Middle East

Egypt court acquits acquits pro-Morsi protesters

File photo of Mohamed Badr in jail (4 December 2013) Image copyright AP
Image caption Al-Jazeera said cameraman Mohamed Badr had merely been reporting the protest

A court in Egypt has acquitted more than 60 supporters of ousted President Mohammed Morsi who were arrested during a violent protest last year.

Judges also cleared a cameraman working for the broadcaster Al-Jazeera.

The men, most of whom have links to the banned Muslim Brotherhood, had been accused of attempted murder and rioting following deadly clashes in Cairo.

They were demonstrating against Mr Morsi's removal from power by the military in July 2013.

Egypt's first democratically elected president is currently facing four separate trials on various charges.

Islamists have staged regular protests demanding his reinstatement, but have been met with a heavy crackdown in which hundreds have died.

The interim government has declared the Muslim Brotherhood a terrorist organisation and arrested thousands of its members since last year.

Media under attack

Cameraman Mohamed Badr and 61 other people went on trial in December, accused of involvement in violence during the protest in central Cairo on 15 July.

Hundreds of Morsi supporters gathered at Ramses Square and some overran a police station. Clashes between ensued, leaving seven dead and more than 260 injured.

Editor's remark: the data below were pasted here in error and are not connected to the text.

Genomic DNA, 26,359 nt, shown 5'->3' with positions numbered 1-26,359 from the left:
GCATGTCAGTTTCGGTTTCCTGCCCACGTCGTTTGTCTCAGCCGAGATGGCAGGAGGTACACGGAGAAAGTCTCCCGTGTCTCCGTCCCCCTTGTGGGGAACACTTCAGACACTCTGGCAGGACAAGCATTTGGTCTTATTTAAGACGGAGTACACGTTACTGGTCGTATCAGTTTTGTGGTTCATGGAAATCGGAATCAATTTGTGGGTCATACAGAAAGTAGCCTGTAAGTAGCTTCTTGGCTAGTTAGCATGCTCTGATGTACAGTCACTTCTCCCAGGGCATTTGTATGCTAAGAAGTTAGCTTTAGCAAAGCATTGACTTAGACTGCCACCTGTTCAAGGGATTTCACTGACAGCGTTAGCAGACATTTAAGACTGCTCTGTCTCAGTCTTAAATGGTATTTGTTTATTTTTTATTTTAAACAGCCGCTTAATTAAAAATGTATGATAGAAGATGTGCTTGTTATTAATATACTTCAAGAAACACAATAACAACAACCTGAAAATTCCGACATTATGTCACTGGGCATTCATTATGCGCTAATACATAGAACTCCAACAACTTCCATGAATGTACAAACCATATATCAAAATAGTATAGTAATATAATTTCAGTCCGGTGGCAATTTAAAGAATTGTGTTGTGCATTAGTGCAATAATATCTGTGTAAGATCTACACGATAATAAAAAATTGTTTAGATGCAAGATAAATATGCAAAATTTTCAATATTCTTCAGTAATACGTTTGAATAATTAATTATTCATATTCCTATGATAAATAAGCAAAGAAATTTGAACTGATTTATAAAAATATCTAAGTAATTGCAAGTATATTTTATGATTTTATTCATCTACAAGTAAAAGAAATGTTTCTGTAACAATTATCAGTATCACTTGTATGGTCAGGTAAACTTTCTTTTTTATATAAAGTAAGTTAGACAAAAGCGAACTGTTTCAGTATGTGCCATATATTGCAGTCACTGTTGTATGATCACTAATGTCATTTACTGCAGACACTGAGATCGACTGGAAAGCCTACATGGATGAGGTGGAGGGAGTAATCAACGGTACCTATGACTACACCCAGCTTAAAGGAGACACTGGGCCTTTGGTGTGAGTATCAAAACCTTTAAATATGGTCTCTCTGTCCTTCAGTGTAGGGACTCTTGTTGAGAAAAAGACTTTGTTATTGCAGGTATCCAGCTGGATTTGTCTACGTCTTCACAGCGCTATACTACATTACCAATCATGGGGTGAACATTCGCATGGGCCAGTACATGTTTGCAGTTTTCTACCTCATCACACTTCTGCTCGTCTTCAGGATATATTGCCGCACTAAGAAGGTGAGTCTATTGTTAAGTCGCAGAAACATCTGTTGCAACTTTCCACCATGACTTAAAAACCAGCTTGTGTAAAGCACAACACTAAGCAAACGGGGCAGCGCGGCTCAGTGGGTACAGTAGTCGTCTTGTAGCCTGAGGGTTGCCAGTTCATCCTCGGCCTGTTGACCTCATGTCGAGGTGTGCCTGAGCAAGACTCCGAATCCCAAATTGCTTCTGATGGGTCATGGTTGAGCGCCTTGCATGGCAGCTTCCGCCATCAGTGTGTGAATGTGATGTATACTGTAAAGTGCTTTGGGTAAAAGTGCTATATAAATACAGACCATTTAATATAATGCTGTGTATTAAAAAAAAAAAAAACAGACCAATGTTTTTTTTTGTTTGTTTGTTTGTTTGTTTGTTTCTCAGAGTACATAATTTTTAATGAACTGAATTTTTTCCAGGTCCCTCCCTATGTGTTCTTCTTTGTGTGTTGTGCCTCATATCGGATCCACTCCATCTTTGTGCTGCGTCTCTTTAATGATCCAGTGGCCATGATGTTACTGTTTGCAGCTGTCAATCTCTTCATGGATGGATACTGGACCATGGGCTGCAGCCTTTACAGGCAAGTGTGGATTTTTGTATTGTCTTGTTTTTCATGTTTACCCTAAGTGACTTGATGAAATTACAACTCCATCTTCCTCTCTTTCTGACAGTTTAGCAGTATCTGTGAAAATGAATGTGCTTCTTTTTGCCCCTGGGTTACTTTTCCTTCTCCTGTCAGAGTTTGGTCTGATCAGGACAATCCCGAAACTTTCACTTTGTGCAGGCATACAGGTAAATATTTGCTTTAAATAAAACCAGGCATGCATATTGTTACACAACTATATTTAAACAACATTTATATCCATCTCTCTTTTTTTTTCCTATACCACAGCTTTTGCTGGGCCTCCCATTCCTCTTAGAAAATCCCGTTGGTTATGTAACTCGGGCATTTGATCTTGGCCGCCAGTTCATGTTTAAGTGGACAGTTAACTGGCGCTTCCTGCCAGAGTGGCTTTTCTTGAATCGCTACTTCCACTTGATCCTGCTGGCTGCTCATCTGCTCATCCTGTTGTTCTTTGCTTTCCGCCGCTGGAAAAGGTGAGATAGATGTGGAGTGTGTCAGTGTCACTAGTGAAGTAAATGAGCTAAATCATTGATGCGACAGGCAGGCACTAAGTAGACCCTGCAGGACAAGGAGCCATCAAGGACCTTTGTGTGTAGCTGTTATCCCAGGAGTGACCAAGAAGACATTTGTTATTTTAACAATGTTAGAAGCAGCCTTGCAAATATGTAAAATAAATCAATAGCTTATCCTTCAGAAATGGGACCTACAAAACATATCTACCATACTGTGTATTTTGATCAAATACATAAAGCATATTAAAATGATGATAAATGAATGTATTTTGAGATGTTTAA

Al-Jazeera rejected the allegation that Mr Badr was a protester, and said he was merely covering the event.

As the judge announced the acquittals on Sunday, defendants and their families shouted "Justice is done" and "Allahu Akbar" (God is Great).

Prosecutors said they were considering an appeal.

The media has increasingly become a target in the authorities' crackdown on dissent, the BBC's Bethany Bell, in Cairo, reports.

Image caption Former BBC correspondent Peter Greste is being held in Cairo's Tora prison

Last week, Egyptian prosecutors filed criminal charges against 20 other Al-Jazeera journalists, accusing them of conspiring with the Brotherhood, our correspondent says.

They include former BBC correspondent Peter Greste who was been held for more than a month with his producers, Mohamed Fahmy and Baher Mohamed.

They were arrested on 29 December in Cairo for allegedly holding illegal meetings with the banned Muslim Brotherhood.

In late January, Mr Greste sent a letter from Cairo's Tora prison, calling the detentions an "attack on the freedom of speech".

Another Al-Jazeera staff member, Abdullah al-Shami, has been in detention since August.